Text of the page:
- Tea Knowledge
A multifaceted sheng made with yellow leaves.
The less-refined plucking from the tea plant finds its own superior classification with this sheng pu'er. Loosely pressed into these unusually square cakes are huang pian or 'yellow pieces' from the spring 2019 harvest in Bingdao, where tea gardens dot the slopes around the Mengku River at altitudes of around 2000 m. It is from this environment that one can expect a multifaceted flavor profile in the cup, and this one is a diamond in the rough. After an initial rinse, fresh fragrances of orange peel emerge from the golden brew with a liquor that carries itself like molten honey, though the sweetness is more custard-like. It then slips into dry wood, spice, and leather, giving just enough astringency to complement its minerality. A sheng that the deeply-steeped acolyte will appreciate—in a lasting message, the slightly cooling hui gan brings in the sensations of springtime.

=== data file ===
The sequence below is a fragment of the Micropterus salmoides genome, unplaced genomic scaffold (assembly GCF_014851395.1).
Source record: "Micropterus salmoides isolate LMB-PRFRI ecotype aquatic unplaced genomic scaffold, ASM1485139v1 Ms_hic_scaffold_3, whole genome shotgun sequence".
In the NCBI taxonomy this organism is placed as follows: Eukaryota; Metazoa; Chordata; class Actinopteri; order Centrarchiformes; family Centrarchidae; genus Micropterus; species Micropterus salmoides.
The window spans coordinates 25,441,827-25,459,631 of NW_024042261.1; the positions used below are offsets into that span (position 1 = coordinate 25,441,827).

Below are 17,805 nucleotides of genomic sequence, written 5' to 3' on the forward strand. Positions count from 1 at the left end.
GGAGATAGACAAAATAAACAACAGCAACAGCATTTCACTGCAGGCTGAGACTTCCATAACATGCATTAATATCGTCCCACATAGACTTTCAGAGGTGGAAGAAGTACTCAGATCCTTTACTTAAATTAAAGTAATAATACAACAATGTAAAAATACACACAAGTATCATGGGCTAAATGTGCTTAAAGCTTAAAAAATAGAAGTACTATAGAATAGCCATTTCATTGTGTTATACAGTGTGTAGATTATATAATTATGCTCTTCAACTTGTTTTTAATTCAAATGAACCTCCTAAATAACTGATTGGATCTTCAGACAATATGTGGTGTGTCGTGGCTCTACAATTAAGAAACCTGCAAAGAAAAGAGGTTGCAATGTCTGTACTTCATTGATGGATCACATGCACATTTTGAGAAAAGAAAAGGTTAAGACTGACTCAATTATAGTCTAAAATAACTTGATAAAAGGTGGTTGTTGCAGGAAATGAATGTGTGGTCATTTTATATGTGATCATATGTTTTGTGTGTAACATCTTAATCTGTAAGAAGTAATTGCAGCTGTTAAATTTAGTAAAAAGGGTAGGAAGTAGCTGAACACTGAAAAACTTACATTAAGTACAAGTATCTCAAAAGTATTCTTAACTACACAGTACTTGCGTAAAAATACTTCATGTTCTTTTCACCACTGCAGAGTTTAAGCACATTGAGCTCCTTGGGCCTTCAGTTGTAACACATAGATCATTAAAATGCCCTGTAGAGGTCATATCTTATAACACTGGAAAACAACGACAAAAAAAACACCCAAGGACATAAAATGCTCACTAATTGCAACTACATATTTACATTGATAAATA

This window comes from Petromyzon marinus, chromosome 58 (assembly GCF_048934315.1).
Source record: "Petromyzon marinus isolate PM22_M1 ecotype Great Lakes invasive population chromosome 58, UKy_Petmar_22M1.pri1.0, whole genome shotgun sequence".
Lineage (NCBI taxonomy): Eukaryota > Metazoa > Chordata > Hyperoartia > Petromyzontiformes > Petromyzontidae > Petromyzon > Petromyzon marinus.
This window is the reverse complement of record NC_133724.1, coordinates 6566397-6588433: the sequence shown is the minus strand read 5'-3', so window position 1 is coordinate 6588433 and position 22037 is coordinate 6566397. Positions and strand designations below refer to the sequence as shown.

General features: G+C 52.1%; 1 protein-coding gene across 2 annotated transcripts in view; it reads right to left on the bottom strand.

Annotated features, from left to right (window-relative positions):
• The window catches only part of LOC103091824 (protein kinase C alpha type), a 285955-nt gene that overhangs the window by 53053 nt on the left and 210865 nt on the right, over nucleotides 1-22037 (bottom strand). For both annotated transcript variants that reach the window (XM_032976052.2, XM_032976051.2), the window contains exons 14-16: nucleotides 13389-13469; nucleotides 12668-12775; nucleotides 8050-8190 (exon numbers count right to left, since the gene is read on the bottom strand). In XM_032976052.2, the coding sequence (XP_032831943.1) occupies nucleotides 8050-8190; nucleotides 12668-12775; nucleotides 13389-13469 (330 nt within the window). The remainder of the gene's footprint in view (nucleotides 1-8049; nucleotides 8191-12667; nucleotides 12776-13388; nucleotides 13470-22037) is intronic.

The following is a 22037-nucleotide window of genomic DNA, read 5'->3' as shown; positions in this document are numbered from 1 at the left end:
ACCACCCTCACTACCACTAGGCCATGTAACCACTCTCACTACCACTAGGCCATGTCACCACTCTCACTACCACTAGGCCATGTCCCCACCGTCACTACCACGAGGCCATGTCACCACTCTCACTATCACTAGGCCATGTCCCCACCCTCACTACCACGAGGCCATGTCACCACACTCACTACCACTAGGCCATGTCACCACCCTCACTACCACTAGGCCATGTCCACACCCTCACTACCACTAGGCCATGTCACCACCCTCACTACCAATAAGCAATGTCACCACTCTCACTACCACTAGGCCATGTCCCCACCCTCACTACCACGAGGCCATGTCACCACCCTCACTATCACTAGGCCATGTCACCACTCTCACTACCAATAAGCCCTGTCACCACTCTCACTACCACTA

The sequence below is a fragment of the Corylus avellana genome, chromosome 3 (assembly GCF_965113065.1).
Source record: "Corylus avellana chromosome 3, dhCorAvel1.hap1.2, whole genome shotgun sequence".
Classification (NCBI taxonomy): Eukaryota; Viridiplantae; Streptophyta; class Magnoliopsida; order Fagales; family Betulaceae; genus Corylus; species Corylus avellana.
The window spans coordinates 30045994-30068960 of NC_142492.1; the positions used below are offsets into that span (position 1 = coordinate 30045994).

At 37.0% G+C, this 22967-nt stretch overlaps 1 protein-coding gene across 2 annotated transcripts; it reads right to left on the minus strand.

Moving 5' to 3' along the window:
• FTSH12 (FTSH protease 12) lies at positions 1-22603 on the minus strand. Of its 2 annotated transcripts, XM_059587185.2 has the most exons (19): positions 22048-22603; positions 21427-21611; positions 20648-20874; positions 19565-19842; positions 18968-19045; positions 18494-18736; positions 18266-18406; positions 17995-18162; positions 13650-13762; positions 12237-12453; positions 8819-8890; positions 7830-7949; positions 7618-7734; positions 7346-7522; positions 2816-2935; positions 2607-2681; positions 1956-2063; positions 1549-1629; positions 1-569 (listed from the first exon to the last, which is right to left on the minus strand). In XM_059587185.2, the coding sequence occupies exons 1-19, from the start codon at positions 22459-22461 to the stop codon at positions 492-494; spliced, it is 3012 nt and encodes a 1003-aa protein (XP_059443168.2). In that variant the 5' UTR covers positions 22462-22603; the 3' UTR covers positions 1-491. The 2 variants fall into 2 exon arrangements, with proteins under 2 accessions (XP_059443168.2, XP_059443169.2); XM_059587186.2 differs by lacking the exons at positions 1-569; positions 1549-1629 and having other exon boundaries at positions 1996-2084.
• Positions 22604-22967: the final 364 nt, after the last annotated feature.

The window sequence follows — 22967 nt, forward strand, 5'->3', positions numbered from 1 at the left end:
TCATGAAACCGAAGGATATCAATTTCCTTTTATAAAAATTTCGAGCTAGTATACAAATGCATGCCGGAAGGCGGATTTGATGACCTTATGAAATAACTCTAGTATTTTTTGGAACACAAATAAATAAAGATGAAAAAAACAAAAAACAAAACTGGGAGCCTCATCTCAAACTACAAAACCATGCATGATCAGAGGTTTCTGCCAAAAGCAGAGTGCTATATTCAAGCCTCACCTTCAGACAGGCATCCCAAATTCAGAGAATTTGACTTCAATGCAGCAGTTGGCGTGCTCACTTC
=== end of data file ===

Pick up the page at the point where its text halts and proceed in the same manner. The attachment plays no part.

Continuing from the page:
'Huang pian' tea
Literally 'yellow pieces', huang pian refers to leaves that have been sorted out after initial processing for being unsightly—having a yellow color, frequently, or irregularly rolled, etc.—relative to the desired appearance for the type of tea. Farmers often retain this material for personal consumption, usually being less valuable, but it is sometimes resold or pressed into 'huang pian' cakes, which depending on the provenance could still be more expensive than select teas from other regions. The flavor of the finished tea is not necessarily worse, per se, but can be milder or simpler and may age more gradually.